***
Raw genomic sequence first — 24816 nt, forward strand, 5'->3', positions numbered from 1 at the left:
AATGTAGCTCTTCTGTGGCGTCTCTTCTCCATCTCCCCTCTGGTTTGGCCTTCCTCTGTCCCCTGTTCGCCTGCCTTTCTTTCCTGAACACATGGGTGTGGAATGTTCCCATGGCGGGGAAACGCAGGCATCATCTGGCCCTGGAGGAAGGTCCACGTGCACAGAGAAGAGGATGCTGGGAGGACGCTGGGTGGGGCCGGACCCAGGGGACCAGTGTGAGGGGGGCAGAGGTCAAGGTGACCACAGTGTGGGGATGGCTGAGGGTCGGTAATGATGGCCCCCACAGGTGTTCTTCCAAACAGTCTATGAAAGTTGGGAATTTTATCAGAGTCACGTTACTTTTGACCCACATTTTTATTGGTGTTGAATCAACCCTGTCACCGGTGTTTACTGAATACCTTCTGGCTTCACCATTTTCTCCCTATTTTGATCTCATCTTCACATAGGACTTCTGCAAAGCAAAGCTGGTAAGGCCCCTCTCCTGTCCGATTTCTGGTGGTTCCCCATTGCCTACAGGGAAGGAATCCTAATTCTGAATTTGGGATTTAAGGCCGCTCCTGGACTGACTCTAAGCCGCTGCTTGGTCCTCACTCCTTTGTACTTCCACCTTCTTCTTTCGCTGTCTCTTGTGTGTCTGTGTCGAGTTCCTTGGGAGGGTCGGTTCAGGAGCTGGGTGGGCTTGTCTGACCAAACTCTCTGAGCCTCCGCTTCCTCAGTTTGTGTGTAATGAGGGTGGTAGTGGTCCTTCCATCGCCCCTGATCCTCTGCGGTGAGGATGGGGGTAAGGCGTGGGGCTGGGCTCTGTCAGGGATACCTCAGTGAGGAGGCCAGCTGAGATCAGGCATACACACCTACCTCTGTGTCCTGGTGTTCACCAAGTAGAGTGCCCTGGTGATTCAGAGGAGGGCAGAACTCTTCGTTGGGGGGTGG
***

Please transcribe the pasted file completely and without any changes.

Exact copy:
Raw genomic sequence first — 24816 nt, forward strand, 5'->3', positions numbered from 1 at the left:
AATGTAGCTCTTCTGTGGCGTCTCTTCTCCATCTCCCCTCTGGTTTGGCCTTCCTCTGTCCCCTGTTCGCCTGCCTTTCTTTCCTGAACACATGGGTGTGGAATGTTCCCATGGCGGGGAAACGCAGGCATCATCTGGCCCTGGAGGAAGGTCCACGTGCACAGAGAAGAGGATGCTGGGAGGACGCTGGGTGGGGCCGGACCCAGGGGACCAGTGTGAGGGGGGCAGAGGTCAAGGTGACCACAGTGTGGGGATGGCTGAGGGTCGGTAATGATGGCCCCCACAGGTGTTCTTCCAAACAGTCTATGAAAGTTGGGAATTTTATCAGAGTCACGTTACTTTTGACCCACATTTTTATTGGTGTTGAATCAACCCTGTCACCGGTGTTTACTGAATACCTTCTGGCTTCACCATTTTCTCCCTATTTTGATCTCATCTTCACATAGGACTTCTGCAAAGCAAAGCTGGTAAGGCCCCTCTCCTGTCCGATTTCTGGTGGTTCCCCATTGCCTACAGGGAAGGAATCCTAATTCTGAATTTGGGATTTAAGGCCGCTCCTGGACTGACTCTAAGCCGCTGCTTGGTCCTCACTCCTTTGTACTTCCACCTTCTTCTTTCGCTGTCTCTTGTGTGTCTGTGTCGAGTTCCTTGGGAGGGTCGGTTCAGGAGCTGGGTGGGCTTGTCTGACCAAACTCTCTGAGCCTCCGCTTCCTCAGTTTGTGTGTAATGAGGGTGGTAGTGGTCCTTCCATCGCCCCTGATCCTCTGCGGTGAGGATGGGGGTAAGGCGTGGGGCTGGGCTCTGTCAGGGATACCTCAGTGAGGAGGCCAGCTGAGATCAGGCATACACACCTACCTCTGTGTCCTGGTGTTCACCAAGTAGAGTGCCCTGGTGATTCAGAGGAGGGCAGAACTCTTCGTTGGGGGGTGG